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528E - 530C Astronomy will accordingly be fourth in order, and Stereometry third. Yes, says Glauco; for assuredly Astronomy compels the soul to look ‘on high.’ On the contrary, Socrates replies, as studied at present, Astronomy turns the soul's eye down, though the bodily eye looks upward. True astronomy is not observation of the visible heavens, which are, like all things seen, imperfect and subject to change; it is a mathematical science, which studies the true movements of intelligible stars and uses the visible firmament as its orrery. We shall therefore pursue Astronomy by making use of problems and leave the heavens alone.

ff. We have seen that the study of Stereometry, the science which deals with τρίτη αὔξη, naturally follows the study of Geometry, in which δευτέρα αὔξη is investigated (526 C note). Astronomy, like Stereometry, is still concerned with bodies of three dimensions, but in Astronomy we have one additional element, viz. Motion, so that the study of Astronomy, as Plato conceives it, is a degree more complicated than Stereometry, and forms its natural sequel: cf. 528 A, B. Plato's conception of ἀριθμητική and γεωμετρική would have commended itself in the main to the mathematicians of his day (cf. 525 D ff., 527 A), although they might not have accepted his view of the ontology of these sciences; but in the two remaining subjects of his curriculum, Astronomy and Harmonics, he consciously and deliberately parts company with his contemporaries (see 529 A—530 C, 530 E—531 C). After every allowance has been made for the perfervid enthusiasm of Plato's style, it must be confessed that the application of the principles laid down in this chapter would have checked the progress of astronomical science. Both Astronomy and Harmonics are treated by Plato as branches of pure rather than applied mathematics; and in each of these sciences Plato either discredits or altogether prohibits observation. It must be remembered, on the other hand, that Plato's object is not to promote the study of physical science for its own sake, but to provide a suitable προπαιδεία for those who are to crown their lives by the contemplation of the Idea, from which every element of sense-perception is far removed. The astronomy which Plato sketches in this chapter is a unique compound of poetry, metaphysics and mathematics. Besides the powerful appeal which it makes to the poetical imagination, it has a permanent value even in the history of Astronomy as a passionate protest against mere empiricism, and an emphatic if exaggerated vindication of the theoretical side of the science. See also on 529 C, D and App. II.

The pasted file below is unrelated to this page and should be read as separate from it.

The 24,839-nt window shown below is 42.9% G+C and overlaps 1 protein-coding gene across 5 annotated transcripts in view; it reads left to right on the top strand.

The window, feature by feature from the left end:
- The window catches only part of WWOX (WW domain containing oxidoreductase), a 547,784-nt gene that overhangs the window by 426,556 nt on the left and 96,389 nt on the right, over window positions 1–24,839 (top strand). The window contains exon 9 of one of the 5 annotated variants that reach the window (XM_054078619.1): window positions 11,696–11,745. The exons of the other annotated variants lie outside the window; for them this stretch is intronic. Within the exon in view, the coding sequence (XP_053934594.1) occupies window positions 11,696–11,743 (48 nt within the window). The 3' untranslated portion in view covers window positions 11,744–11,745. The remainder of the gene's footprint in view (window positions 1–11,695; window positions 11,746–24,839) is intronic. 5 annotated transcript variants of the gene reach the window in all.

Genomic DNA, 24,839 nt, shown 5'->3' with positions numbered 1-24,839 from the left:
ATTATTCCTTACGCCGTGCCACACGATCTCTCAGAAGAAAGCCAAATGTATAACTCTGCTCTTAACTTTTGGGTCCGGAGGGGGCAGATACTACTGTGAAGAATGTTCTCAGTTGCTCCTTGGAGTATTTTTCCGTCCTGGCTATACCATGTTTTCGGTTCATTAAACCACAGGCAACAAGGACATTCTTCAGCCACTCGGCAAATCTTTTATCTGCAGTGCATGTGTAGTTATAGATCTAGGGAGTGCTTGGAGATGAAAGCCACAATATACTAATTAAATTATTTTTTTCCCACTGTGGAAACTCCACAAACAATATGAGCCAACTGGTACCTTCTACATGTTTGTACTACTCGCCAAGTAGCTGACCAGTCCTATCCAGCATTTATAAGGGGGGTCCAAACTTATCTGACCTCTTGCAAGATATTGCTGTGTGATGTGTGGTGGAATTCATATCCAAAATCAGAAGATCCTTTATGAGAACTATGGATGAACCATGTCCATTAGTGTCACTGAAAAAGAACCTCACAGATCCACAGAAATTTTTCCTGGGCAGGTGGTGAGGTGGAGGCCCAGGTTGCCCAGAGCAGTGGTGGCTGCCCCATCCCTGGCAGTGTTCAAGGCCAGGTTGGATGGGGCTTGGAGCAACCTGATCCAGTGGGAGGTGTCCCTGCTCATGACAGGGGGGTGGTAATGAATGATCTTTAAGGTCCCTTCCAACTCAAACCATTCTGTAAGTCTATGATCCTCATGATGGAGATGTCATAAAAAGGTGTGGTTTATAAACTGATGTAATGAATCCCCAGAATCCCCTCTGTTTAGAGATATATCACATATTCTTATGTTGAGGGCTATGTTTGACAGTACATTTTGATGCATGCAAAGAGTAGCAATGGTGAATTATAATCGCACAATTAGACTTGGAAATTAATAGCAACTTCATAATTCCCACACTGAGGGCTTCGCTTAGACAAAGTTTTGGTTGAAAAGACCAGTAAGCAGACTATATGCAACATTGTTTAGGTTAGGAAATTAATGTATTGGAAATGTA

528E - 529A 31 σὺ μετέρχει: lit. ‘in respect of that, in respect of which you pursue it,’ i.e. ‘in the way in which you pursue it,’ no longer for its practical uses, as I did before (527 D), but because it leads the soul ‘on high,’ and from things here yonder (“from the things of this world to the next,” say D. and V., quite wrongly). The object of ἐπαινῶ is not σὺ μετέρχει, but astronomy. Glauco has assimilated the phraseology of Socrates without its meaning. ‘On high’ and ‘yonder’ mean to Glauco the material heavens, not the νοητὸς τόπος: and he thinks the soul looks upwards if the bodily eye is turned aloft! The essence of Glauco's error consists in materializing the spiritual; and Plato here warns us against a danger which is responsible for countless errors, not only in Platonic criticism, but in every department of human thought and dogma. See also on 529 B, C.

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